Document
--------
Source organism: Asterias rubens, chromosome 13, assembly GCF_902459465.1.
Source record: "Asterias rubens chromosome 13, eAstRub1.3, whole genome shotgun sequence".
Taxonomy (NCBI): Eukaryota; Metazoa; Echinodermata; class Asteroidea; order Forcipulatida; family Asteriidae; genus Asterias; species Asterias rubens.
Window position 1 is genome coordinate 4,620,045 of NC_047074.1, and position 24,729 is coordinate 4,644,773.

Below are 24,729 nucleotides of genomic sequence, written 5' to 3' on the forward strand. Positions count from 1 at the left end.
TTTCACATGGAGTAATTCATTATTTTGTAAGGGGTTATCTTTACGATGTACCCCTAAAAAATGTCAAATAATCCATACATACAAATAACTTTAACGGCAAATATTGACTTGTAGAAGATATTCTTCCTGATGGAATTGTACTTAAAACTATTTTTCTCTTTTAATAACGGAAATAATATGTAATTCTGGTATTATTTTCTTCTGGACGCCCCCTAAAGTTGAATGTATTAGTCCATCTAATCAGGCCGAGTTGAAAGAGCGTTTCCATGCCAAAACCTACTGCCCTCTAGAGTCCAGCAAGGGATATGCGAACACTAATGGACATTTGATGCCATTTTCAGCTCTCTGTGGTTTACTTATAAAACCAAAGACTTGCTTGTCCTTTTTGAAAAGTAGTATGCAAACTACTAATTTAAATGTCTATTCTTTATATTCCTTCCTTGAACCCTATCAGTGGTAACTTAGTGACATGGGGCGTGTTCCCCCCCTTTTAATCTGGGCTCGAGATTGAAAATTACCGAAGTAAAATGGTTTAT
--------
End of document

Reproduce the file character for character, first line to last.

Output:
Source organism: Asterias rubens, chromosome 13, assembly GCF_902459465.1.
Source record: "Asterias rubens chromosome 13, eAstRub1.3, whole genome shotgun sequence".
Taxonomy (NCBI): Eukaryota; Metazoa; Echinodermata; class Asteroidea; order Forcipulatida; family Asteriidae; genus Asterias; species Asterias rubens.
Window position 1 is genome coordinate 4,620,045 of NC_047074.1, and position 24,729 is coordinate 4,644,773.

Below are 24,729 nucleotides of genomic sequence, written 5' to 3' on the forward strand. Positions count from 1 at the left end.
TTTCACATGGAGTAATTCATTATTTTGTAAGGGGTTATCTTTACGATGTACCCCTAAAAAATGTCAAATAATCCATACATACAAATAACTTTAACGGCAAATATTGACTTGTAGAAGATATTCTTCCTGATGGAATTGTACTTAAAACTATTTTTCTCTTTTAATAACGGAAATAATATGTAATTCTGGTATTATTTTCTTCTGGACGCCCCCTAAAGTTGAATGTATTAGTCCATCTAATCAGGCCGAGTTGAAAGAGCGTTTCCATGCCAAAACCTACTGCCCTCTAGAGTCCAGCAAGGGATATGCGAACACTAATGGACATTTGATGCCATTTTCAGCTCTCTGTGGTTTACTTATAAAACCAAAGACTTGCTTGTCCTTTTTGAAAAGTAGTATGCAAACTACTAATTTAAATGTCTATTCTTTATATTCCTTCCTTGAACCCTATCAGTGGTAACTTAGTGACATGGGGCGTGTTCCCCCCCTTTTAATCTGGGCTCGAGATTGAAAATTACCGAAGTAAAATGGTTTAT